The rules, known as the attorney general guidelines, have not been approved or even publicly released yet, but four Democrats joined a growing chorus of lawmakers raising concerns after being briefed on what the guidelines say.
Among their fears: Americans could be targeted in part based on their race, ethnicity or religion - or free speech activities protected by the Constitution.
"As you know, attorney general guidelines were first implemented in the wake of the FBI abuses of the 1960s and 1970s, and serve as one of the most important bulwarks against future abuses," the senators said in a letter to Attorney General Michael Mukasey.
The four Democrats - Sens. Dick Durbin of Illinois, Russ Feingold of Wisconsin, Edward M. Kennedy of Massachusetts and Sheldon Whitehouse of Rhode Island - indicated they remained concerned even after assurances from officials during the Justice Department briefings.
The lawmakers asked Mukasey to hold off finalizing the rules to allow a public review.
"Given the importance of these guidelines, providing a period of time for public comment would be a reasonable and responsible way to move forward and achieve the best possible end result," the Democrats wrote.
Earlier this week, Senate Judiciary Chairman Patrick Leahy, D-Vt., and the panel's top Republican, Sen. Arlen Specter of Pennsylvania, also called for delaying the guidelines.
Justice spokesman Brian Roehrkasse said the department will review the requests. Citing remarks earlier by Mukasey about the new rules, the spokesman said an investigation would not be opened based solely on a person's race, ethnicity or religion.
"The guidelines will require all activities to have a valid purpose," Roehrkasse said, adding that the rules will "include robust and effective oversight measures."
The guidelines are expected to be finalized next week. They do not require congressional approval.
First reported last month by The Associated Press, the rules are intended to update policies governing investigations as the FBI shifts from a traditional crime-fighting agency to one whose top priority is protecting the United States from terrorist attacks.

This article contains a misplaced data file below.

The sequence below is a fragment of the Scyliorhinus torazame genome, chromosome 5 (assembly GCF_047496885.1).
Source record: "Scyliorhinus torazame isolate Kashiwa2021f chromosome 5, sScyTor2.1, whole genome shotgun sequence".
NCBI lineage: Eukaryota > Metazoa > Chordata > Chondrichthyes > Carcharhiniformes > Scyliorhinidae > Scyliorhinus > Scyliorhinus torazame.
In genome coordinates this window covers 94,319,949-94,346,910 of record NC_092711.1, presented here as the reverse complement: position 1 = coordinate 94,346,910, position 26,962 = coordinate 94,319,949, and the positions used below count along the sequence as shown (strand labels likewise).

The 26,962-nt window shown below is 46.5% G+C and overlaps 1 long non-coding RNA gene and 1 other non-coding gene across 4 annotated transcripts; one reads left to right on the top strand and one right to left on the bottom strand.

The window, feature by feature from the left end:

Currently, the FBI must have evidence or allegations of wrongdoing before opening an investigation of U.S. citizens or legal residents from other countries. As described by some law enforcement officials, the new policy would let agents open preliminary terrorism investigations after mining public records and intelligence to build a profile of traits that, taken together, were deemed suspicious.
The officials, who spoke on condition of anonymity because they were not authorized to speak publicly about the rules, said factors that could trigger an inquiry would include travel to regions of the world known for terrorist activity and access to weapons or military training, along with the person's race or ethnicity.
Following their briefings, the four Democrats said the guidelines would:
Let the FBI use "a variety of intrusive investigative techniques" with no evidence of possible wrongdoing. The techniques could include: long-term FBI surveillance, interviewing neighbors and work-mates, recruiting informants and searching commercial databases for information on people "all without any basis for suspicion."
"We are particularly concerned that the draft guidelines might permit an innocent American to be subjected to such intrusive surveillance based in part on race, ethnicity, national origin, religion, or on protected First Amendment activities," the senators wrote.
Allow the government to collect foreign intelligence information inside the United States without current legal protections for U.S. citizens or legal residents. The senators noted that the broad term "foreign intelligence" would cover any information relating to the activities of a foreign government, organization or person.
Allow the information gathered to be broadly shared among government agencies. "We have serious questions about the scope of information sharing as it relates to U.S. persons who are under no suspicion of wrongdoing," the senators wrote.